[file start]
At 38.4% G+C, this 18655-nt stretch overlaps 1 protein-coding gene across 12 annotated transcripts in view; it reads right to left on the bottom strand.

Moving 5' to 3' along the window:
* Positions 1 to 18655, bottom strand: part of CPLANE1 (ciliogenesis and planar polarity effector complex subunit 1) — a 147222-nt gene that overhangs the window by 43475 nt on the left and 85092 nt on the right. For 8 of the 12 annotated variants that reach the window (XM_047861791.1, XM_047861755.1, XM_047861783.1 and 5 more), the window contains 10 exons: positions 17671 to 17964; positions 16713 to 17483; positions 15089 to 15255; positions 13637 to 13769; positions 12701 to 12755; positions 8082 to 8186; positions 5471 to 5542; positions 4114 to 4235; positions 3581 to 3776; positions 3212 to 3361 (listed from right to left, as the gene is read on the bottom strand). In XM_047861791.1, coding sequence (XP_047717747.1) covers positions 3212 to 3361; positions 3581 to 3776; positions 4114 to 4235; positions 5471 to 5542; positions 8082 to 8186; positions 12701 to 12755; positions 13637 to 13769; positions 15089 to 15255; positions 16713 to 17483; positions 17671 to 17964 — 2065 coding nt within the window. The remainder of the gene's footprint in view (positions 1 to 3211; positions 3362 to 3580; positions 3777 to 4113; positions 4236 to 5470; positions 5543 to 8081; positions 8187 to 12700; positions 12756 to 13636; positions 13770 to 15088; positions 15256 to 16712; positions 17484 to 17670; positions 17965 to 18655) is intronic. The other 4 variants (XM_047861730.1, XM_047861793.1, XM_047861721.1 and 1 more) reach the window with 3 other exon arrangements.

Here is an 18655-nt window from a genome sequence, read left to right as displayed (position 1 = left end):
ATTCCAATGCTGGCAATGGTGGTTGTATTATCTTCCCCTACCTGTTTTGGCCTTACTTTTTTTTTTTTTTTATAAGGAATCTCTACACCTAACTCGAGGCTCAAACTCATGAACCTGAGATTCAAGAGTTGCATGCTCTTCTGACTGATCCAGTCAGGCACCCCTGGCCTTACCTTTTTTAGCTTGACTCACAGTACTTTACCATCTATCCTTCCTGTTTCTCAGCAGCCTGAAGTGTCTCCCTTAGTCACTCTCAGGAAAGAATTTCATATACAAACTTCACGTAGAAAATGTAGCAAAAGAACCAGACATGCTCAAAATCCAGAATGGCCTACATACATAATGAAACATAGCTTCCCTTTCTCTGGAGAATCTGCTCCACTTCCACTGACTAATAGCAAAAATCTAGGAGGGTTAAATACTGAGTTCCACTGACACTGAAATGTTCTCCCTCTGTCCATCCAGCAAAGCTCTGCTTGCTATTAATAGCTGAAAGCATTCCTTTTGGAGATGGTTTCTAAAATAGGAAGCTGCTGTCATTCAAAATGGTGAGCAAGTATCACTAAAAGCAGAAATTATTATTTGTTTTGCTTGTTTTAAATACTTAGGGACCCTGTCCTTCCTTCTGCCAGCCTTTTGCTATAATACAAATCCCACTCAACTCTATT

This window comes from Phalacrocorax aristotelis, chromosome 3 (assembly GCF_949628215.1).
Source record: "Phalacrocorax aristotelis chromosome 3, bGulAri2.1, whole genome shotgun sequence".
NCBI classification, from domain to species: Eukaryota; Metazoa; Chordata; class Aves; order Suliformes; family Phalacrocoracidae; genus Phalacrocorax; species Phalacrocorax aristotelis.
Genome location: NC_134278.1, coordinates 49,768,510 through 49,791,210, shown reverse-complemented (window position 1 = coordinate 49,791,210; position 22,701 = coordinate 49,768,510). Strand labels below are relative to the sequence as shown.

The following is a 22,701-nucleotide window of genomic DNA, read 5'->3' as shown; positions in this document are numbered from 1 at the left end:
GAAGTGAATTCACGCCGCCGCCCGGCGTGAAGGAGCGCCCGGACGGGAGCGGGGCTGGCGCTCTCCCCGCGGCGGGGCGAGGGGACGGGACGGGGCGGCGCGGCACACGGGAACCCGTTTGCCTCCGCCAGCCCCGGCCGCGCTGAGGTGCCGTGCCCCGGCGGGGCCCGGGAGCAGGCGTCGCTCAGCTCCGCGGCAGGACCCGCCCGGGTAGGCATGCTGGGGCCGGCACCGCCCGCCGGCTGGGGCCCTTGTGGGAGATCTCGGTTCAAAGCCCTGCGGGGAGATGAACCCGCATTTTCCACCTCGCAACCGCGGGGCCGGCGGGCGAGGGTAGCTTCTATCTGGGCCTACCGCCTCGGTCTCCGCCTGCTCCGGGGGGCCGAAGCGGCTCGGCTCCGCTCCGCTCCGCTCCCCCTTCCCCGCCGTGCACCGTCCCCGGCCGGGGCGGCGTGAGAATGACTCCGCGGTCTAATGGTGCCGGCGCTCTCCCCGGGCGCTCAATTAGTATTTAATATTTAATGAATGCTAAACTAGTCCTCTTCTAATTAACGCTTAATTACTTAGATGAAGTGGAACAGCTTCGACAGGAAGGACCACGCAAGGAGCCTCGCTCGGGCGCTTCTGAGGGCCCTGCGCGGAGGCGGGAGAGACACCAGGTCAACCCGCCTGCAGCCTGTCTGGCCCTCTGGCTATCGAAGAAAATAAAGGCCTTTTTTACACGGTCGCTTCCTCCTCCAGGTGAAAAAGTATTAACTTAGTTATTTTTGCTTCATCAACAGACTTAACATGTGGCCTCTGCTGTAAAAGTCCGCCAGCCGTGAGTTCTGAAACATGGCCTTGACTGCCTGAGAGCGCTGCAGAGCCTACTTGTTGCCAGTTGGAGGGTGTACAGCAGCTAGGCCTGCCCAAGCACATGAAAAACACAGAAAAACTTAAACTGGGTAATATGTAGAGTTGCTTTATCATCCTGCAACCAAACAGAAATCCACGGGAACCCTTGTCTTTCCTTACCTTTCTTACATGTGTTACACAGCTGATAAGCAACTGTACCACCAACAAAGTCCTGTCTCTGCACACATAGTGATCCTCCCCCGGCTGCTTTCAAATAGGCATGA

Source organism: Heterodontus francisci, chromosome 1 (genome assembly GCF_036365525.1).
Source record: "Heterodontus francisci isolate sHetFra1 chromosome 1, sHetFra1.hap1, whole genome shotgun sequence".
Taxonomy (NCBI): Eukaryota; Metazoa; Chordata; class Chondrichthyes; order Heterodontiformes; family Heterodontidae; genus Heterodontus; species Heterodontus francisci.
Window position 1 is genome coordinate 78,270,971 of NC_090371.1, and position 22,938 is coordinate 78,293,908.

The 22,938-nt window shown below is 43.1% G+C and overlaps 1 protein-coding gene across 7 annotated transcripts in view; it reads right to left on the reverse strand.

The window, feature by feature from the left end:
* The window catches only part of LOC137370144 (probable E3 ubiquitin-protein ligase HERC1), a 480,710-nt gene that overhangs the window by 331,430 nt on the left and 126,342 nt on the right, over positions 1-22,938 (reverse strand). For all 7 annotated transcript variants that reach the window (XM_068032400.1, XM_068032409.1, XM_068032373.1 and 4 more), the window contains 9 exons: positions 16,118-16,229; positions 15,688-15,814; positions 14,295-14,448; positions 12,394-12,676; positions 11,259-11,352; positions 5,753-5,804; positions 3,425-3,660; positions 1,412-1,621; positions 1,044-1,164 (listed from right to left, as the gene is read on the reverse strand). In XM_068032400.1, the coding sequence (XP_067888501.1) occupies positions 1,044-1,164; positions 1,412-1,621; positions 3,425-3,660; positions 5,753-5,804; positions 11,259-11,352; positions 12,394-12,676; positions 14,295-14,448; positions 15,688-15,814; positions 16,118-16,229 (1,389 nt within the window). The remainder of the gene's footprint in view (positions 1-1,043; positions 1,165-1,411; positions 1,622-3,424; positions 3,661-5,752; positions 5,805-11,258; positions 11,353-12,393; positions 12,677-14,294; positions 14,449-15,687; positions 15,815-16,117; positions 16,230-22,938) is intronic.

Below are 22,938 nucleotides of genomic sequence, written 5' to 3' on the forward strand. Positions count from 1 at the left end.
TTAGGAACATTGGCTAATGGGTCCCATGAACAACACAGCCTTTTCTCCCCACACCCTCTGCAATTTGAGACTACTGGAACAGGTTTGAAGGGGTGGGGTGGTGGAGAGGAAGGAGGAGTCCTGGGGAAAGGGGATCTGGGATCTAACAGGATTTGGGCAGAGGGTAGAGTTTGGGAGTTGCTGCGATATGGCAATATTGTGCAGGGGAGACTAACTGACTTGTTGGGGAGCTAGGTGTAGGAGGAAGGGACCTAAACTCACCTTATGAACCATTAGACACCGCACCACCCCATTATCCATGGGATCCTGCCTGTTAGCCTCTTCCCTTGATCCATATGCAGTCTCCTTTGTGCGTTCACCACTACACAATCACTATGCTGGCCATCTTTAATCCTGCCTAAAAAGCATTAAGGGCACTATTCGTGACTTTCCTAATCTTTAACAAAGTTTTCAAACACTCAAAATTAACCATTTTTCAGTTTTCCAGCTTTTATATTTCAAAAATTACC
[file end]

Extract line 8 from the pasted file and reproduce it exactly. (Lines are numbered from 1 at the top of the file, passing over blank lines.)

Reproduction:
NCBI classification, from domain to species: Eukaryota; Metazoa; Chordata; class Aves; order Suliformes; family Phalacrocoracidae; genus Phalacrocorax; species Phalacrocorax aristotelis.